In the seventh #21for21 episode of Competencies without a Classroom, we chat with the incredible Laura Heyes. She is a fifth-grade teacher in Ontario and an advocate for technology in the classroom. With over 15 years of experience teaching, she is passionate about the use of 21st-century skills in the classroom.
What can you borrow from Laura for your classroom to help teach 21st century skills?
Laura acknowledges that teachers are often torn between having to report on content and curriculum expectations, and knowing in their hearts that they need to be developing core competencies in their students. Her answer - why not both?
A majority of schools in Laura's experience have learning skills or character education in their school. At Laura's school, they have the effective team members, reflective thinkers, independent learners, self-regulated learners, and the engaged participants. Beneath these titles are 21st-century skills like critical thinking, collaboration, and communication.
Laura draws from this language in her classroom discussions so it becomes second nature to students. She includes one of these titles in every assessment that she does, right in the rubric. While rubrics can often be content-based, Laura takes it one step further and includes a learning skill. She co-creates these rubrics with students and encourages them to help identify what these skills will look like, sound like and feel like.
Laura describes this language as ‘alive’ in the classroom. As her students are working, she will call on those who are showcasing core competencies and allow them to describe what exactly they are doing to their classmates. Through this practice, students begin to understand the skills they need to develop and how they can apply them to the tasks they are working on.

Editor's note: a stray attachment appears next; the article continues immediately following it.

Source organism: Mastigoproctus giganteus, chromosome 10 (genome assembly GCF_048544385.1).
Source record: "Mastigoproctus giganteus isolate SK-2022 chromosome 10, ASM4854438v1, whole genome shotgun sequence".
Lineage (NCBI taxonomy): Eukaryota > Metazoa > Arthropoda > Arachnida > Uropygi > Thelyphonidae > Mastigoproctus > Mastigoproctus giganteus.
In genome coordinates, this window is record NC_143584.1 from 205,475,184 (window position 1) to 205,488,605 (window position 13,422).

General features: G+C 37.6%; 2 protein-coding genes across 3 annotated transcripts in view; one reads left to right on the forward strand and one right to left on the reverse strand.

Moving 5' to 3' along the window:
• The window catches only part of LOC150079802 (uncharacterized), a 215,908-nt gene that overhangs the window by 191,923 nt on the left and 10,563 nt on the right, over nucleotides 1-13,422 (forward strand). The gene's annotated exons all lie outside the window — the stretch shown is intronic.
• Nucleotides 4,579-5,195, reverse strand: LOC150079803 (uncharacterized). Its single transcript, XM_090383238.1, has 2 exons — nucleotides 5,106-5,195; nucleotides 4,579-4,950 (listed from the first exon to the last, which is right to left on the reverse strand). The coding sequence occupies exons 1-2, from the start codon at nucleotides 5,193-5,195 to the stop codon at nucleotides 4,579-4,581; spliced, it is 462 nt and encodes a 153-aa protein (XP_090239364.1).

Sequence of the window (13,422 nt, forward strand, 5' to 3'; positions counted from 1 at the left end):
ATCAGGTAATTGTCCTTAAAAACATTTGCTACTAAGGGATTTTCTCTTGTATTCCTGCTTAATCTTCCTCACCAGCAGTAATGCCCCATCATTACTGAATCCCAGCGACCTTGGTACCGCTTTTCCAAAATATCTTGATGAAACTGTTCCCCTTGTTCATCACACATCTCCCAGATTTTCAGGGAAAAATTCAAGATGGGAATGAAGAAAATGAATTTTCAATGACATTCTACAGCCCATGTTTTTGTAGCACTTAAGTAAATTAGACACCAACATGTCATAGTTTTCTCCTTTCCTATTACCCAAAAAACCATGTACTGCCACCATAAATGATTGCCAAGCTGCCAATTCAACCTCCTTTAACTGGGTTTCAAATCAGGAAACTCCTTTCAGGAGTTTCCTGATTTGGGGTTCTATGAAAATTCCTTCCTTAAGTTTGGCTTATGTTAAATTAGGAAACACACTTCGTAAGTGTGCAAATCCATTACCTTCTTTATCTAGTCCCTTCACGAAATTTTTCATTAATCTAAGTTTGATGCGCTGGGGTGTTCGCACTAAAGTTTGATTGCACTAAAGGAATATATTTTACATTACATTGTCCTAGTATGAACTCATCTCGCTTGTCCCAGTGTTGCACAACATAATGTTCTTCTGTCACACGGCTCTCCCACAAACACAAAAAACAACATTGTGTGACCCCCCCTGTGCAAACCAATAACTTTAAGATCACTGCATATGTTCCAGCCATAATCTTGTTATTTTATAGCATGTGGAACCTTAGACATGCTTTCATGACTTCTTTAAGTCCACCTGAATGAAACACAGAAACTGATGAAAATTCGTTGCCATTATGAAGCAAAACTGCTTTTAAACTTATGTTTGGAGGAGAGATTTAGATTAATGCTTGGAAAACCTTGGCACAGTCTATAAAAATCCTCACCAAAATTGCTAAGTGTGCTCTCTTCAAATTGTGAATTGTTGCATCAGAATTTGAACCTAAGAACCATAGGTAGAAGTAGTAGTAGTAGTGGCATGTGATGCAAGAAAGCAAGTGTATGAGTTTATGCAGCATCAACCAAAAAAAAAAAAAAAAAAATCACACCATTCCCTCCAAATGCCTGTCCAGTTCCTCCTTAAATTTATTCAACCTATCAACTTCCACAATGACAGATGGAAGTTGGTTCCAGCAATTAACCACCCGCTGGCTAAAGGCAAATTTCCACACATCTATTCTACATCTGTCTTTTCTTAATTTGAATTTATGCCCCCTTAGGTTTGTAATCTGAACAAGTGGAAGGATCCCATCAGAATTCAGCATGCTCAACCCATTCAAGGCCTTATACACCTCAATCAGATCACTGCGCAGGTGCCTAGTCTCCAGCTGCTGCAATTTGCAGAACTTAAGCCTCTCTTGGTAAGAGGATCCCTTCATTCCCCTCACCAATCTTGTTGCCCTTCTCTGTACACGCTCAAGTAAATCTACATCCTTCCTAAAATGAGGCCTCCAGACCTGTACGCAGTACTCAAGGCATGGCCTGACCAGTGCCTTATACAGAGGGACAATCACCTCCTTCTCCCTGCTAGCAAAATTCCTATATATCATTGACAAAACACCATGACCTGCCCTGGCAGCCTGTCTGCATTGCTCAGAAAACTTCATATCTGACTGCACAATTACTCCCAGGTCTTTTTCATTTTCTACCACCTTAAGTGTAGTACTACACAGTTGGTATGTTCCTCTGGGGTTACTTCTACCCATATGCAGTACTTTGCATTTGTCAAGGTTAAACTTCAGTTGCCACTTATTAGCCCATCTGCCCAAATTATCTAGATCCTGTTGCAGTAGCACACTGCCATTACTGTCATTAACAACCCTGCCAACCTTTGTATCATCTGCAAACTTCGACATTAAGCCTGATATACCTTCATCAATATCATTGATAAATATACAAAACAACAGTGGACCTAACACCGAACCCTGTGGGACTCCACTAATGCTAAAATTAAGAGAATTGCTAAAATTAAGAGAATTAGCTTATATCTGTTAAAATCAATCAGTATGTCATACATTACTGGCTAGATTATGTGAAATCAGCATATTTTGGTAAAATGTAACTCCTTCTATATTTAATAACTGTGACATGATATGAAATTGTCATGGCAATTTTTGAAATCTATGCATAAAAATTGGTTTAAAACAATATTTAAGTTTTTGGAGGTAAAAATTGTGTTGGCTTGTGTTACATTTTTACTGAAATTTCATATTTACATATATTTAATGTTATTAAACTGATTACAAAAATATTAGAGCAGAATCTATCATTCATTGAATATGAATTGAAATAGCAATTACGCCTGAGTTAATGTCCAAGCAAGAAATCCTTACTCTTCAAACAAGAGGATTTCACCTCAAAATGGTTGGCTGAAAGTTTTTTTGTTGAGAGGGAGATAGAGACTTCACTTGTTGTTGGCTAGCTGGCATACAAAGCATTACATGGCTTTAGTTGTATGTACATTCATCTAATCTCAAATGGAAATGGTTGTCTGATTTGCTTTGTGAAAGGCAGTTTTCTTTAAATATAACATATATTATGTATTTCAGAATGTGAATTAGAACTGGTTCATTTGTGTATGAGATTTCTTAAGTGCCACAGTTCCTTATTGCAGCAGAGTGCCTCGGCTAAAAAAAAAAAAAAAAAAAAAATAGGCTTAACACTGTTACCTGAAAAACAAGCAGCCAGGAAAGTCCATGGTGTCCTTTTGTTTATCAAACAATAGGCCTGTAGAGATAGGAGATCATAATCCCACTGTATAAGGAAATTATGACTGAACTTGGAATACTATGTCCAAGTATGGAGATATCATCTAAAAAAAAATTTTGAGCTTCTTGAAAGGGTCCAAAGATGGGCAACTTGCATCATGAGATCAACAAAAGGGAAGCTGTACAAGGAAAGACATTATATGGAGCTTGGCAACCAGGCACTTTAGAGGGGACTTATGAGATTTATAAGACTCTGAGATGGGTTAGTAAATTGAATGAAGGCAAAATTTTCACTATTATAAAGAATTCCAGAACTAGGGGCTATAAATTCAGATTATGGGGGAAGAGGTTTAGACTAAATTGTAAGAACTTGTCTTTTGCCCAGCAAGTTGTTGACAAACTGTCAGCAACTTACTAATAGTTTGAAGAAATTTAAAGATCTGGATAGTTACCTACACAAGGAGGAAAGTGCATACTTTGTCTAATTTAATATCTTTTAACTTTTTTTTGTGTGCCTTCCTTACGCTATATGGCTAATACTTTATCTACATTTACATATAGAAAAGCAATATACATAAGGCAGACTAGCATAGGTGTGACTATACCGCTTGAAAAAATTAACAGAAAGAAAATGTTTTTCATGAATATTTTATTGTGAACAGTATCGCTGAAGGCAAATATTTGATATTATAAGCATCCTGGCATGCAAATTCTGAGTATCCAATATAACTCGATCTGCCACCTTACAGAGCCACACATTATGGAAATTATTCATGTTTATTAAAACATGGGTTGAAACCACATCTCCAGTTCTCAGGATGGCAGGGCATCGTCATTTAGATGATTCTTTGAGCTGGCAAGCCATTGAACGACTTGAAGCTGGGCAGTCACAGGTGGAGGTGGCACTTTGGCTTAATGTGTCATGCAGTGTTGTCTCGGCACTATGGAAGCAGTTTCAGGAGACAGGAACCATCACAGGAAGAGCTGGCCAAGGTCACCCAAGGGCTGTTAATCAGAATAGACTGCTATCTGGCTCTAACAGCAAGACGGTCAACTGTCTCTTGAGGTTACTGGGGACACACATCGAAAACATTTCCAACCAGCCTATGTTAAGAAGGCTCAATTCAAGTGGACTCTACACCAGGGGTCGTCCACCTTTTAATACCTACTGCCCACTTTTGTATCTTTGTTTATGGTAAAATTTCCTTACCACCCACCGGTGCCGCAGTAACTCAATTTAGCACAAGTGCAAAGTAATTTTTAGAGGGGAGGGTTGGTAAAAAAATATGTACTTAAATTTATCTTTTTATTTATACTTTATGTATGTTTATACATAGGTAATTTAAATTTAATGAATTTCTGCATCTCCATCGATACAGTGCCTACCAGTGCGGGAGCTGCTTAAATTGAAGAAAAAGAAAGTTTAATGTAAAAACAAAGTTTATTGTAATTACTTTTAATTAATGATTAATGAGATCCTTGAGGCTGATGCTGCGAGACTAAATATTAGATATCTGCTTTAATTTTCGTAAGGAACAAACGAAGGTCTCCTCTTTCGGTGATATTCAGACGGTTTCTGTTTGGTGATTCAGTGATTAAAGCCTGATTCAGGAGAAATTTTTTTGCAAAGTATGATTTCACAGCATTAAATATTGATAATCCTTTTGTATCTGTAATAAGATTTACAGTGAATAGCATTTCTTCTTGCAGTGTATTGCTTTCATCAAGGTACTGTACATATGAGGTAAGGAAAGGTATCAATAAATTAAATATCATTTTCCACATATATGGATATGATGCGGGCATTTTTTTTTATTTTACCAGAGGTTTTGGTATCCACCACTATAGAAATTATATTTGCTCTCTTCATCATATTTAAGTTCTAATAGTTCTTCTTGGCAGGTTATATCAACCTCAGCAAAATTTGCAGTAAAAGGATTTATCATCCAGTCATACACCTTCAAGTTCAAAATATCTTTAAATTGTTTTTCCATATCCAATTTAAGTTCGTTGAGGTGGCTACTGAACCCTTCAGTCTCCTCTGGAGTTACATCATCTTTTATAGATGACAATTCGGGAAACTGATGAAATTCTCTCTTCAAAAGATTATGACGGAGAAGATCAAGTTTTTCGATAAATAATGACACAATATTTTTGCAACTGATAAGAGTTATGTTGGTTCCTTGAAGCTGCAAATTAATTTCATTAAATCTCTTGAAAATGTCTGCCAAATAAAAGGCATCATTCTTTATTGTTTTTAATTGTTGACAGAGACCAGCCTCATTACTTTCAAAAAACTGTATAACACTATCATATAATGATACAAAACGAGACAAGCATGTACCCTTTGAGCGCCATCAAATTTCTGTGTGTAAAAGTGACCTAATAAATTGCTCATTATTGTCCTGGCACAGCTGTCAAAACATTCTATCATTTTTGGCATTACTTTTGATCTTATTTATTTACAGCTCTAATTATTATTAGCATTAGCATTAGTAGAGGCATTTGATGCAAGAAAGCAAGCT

Reflection Prompts for Your Students
Use the prompts below to have your students reflect on what they heard in the episode and consider how Laura's advice can be applied to them.
- Using the language your school uses to identify learning skills or character education, highlight three learning skills. One you feel you are strong at, one you need to work on, and one that you have witnessed a peer showcasing in the classroom.
- Laura emphasizes the importance of critical thinking and goal setting as the cornerstone of 21st-century skills. What is one goal you set for yourself in the classroom today? This month? This year? Explain your plan for how you are going to achieve that goal.
- Portfolio assessment is a great way to showcase 21st-century skills. Pick a piece of work within your portfolio (or digital portfolio) and identify 2-3 learning skills you are showcasing in that work. What element are you most proud of? What would you like to work on moving forward?
Yearning for more? You’re in luck! We’ll be speaking to educators all month long about #21for21 and the development of 21st-century skills in the classroom. Join the fun and head over to futurereadyclassroom.com to sign up for episode recaps, lesson plans, and chances to win some awesome prizes.
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